I'm using a view matrix to do camera movement and rotation.

viewMatrix = new Matrix4f();
Matrix4f.rotate((float) Math.toRadians(rx), new Vector3f(1,0,0), viewMatrix, viewMatrix);
Matrix4f.rotate((float) Math.toRadians(ry), new Vector3f(0,1,0), viewMatrix, viewMatrix);
Matrix4f.rotate((float) Math.toRadians(rz), new Vector3f(0,0,1), viewMatrix, viewMatrix);
Matrix4f.translate(new Vector3f(x * (-1), y * (-1), z * (-1)), viewMatrix, viewMatrix);

I'm manipulating the rotation values around each axis here:

//left and right
public void rotateY(float amount)
    ry += amount;

//Up and down
public void rotateUp(float amount)
    rx += amount;
    if(rx < -90)
        rx = -90;
    if(rx > 90)
        rx = 90;

This all works fine. Now i'm trying to create a more "free" camera so that i always turn left an right and don't simply rotate around the Y-Axis.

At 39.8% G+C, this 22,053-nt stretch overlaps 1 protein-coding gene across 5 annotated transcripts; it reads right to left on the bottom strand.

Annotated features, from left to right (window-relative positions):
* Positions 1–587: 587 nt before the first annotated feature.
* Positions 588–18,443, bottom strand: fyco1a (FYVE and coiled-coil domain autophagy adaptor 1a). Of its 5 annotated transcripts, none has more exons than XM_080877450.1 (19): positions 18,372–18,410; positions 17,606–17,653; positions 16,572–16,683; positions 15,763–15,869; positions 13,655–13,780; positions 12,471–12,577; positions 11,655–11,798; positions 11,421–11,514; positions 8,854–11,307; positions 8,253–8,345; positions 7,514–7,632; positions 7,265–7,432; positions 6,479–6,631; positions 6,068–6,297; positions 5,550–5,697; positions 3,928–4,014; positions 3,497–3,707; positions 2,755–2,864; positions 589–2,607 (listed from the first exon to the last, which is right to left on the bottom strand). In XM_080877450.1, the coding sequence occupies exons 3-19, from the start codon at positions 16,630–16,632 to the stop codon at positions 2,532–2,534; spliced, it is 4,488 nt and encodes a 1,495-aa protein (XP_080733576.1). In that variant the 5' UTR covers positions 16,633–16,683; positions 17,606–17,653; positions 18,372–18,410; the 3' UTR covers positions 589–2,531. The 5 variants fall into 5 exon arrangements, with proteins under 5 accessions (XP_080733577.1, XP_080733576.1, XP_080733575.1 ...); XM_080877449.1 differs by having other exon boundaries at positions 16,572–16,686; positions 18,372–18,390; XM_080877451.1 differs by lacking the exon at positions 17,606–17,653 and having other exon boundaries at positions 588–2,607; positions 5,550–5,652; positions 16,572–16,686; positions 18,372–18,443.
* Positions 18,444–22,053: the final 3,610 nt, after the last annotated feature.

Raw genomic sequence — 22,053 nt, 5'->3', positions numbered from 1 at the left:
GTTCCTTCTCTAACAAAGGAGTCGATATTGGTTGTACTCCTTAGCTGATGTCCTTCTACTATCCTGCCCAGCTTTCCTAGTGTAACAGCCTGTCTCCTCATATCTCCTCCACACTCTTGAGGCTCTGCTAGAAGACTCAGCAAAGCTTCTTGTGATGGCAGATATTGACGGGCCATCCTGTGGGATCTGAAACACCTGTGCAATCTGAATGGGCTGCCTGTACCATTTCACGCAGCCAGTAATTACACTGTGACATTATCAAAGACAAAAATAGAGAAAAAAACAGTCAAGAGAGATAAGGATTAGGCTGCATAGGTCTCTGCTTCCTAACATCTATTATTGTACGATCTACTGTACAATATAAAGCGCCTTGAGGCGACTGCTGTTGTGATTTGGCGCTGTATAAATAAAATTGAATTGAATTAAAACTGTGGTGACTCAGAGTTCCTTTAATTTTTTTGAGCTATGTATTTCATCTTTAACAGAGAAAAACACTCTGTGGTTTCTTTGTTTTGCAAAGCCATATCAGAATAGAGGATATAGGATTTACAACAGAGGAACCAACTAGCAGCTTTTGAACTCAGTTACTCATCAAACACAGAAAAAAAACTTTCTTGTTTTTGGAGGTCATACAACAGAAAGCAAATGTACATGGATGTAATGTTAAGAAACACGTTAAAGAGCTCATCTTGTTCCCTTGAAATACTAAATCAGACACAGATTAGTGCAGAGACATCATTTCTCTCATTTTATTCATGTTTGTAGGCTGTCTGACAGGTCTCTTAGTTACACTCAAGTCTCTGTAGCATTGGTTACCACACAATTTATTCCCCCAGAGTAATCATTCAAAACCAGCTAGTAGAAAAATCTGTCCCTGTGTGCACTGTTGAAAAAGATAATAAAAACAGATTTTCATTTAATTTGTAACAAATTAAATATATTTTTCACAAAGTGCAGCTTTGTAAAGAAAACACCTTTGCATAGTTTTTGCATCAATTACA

For the rotation up you simply remove the if-cause. But for the rotation sidewards you need to calculate the parts for the x- and the z-axis using sin and cos. That's where i get confused. How can i rotate sidewards correctly?


1 Answer 1


Generally, whether you rotate around "local Y" or "world Y" depends on the order you apply the rotations.

If you're "free flying", then your variable ry no longer has a specific meaning, because all the moves are cumulative.

You can keep a matrix, and apply successive rotations and translations to it to fly around. After a long while, there can be cumulative arithmetic errors, and you may need to renormalize the matrix, which is to make sure that the upper 3x3 rotation portion has 3 unit basis vectors at right angles to each other. (This is what I'm doing currently in my project.)

You can also represent rotations as quaternions, which is more stable but introduces a small handful of other math to also understand.


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